Most of Joe Slack’s artwork is no small feat, and that’s putting it lightly. After all, one of his pieces spans two city blocks. 

The native Oklahoman creates sculptures out of weathering Corten steel and painted metals. You’ve probably seen his vibrant and quirky modern artwork around town; his sculptures can be seen all over – from Norman to midtown Oklahoma City to Edmond.

Slack graduated from Oklahoma City University in 2002 with a degree in fine arts. He intended to showcase wood sculptures, but his art form took a different road after a chance lesson with another artist. 

“I went out into the world to do wood sculptures, and I was going to do festivals and shows,” says Slack. “I wanted to go big, so metal was the next logical step. Local artist Ron Ferrell gave me a lesson in welding at 26, and I switched to metal. At 30, I got my first big public commission.”  

While his sculptures are inspired by primitive and mid-century designs, a college professor influenced the artist himself. The teacher encouraged Slack to stick with his style, and he did.

“I still didn’t know what I wanted to do,” he says. “I was kind of lost. My sophomore year, I transferred to OCU … showed my portfolio to Jack Davis, who was head of the art department at the time. He really liked my stuff and took me under his wing. He was nurturing of my style, and if it weren’t for him, I don’t think I wouldn’t have stuck with my degree.”

Slack contributes his success as an artist to a few key things: failing, fixing and striving. 

“I always showed up and consistently applied – [art] is all I wanted to do,” he says. “I’m constantly striving to do the best art. I was going to move to New York or L.A. when I graduated. I think I would’ve been swallowed up. I would’ve been a little fish in a big pond, whereas I stayed here, and I got to be a decent size fish in a really nice pond.”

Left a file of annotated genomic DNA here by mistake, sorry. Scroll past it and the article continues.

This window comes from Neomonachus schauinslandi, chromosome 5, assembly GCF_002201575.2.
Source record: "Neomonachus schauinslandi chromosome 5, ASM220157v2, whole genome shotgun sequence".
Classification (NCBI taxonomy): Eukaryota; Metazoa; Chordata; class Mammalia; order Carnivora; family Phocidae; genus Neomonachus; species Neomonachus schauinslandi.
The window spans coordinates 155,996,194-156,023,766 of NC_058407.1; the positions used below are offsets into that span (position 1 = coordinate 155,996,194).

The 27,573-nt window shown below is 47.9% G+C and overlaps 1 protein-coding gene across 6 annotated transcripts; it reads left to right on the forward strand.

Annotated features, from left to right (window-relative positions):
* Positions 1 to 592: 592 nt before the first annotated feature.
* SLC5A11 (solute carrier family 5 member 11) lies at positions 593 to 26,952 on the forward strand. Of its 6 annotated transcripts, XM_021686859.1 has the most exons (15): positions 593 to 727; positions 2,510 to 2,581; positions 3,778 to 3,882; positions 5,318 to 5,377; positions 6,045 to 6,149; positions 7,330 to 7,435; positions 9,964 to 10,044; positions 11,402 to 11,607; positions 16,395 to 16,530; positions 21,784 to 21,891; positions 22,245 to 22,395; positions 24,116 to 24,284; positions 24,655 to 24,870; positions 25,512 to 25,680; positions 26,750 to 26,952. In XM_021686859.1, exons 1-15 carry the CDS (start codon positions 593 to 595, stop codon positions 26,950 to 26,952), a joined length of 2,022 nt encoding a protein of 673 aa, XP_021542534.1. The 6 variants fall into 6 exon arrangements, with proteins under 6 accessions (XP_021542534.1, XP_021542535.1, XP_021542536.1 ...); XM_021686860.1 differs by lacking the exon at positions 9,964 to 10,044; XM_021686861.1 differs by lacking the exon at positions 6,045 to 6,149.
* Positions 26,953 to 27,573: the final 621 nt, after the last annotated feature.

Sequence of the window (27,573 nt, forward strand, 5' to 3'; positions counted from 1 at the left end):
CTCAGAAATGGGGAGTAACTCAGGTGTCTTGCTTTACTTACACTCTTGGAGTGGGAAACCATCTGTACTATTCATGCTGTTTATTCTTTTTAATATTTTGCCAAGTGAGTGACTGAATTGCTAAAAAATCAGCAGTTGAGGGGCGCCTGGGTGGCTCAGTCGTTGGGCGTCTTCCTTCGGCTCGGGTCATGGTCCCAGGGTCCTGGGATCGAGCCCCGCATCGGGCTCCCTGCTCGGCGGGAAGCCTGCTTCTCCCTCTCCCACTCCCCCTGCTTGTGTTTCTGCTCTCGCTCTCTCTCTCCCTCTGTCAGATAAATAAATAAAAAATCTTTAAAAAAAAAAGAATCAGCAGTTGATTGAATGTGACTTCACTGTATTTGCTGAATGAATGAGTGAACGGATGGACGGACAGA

Slack says his two favorite pieces are the 20-foot Headlines sculpture near I-35 in Edmond and the 660-foot long mural, Birds Watching OKC Lightning Thunder Dance Party. You can see more than 110 dances and 36 birds driving southbound on Classen Boulevard between northwest Seventh and Ninth streets in Oklahoma City. Visit to see more.

How He Does It

Joe Slack’s artwork is simplified, primitive and mid-century inspired, but comes from “intuition and life experience [or] the baggage – the good and the bad that we pick up along the way in life.” He says it may seem easy, but creating his pieces is a process. 
“Coming up with an original, simple idea is harder than throwing a bunch of color in and trying to ‘wow’ people with too much,” he says. “I like really simplified designs. ‘Simplified Primitive Modern’ is what I call it.”
Slack mentions he also likes to add a touch of humor to his work. 
He keeps the creative process exciting by having multiple ways of developing pieces. If it’s a commissioned piece, Slack starts with a sketch. And then that sketch gets redone until he feels it’s right. He’ll then start cutting the metal out to make the sculpture three-dimensional. Other times, Slack incorporates found objects into his projects and says they can dictate the whole piece. He often pulls new work from old ideas.

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